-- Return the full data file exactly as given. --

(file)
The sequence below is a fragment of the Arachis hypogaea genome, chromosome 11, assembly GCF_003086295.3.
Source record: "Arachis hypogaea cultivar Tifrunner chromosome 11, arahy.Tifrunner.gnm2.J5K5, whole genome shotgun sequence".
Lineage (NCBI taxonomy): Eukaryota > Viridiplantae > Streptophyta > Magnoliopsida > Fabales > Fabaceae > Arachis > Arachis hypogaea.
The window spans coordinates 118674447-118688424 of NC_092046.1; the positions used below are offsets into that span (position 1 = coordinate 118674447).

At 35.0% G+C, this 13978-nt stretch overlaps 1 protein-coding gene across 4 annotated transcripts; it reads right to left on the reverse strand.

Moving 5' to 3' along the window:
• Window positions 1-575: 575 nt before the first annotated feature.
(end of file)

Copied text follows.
The sequence below is a fragment of the Arachis hypogaea genome, chromosome 11, assembly GCF_003086295.3.
Source record: "Arachis hypogaea cultivar Tifrunner chromosome 11, arahy.Tifrunner.gnm2.J5K5, whole genome shotgun sequence".
Lineage (NCBI taxonomy): Eukaryota > Viridiplantae > Streptophyta > Magnoliopsida > Fabales > Fabaceae > Arachis > Arachis hypogaea.
The window spans coordinates 118674447-118688424 of NC_092046.1; the positions used below are offsets into that span (position 1 = coordinate 118674447).

At 35.0% G+C, this 13978-nt stretch overlaps 1 protein-coding gene across 4 annotated transcripts; it reads right to left on the reverse strand.

Moving 5' to 3' along the window:
• Window positions 1-575: 575 nt before the first annotated feature.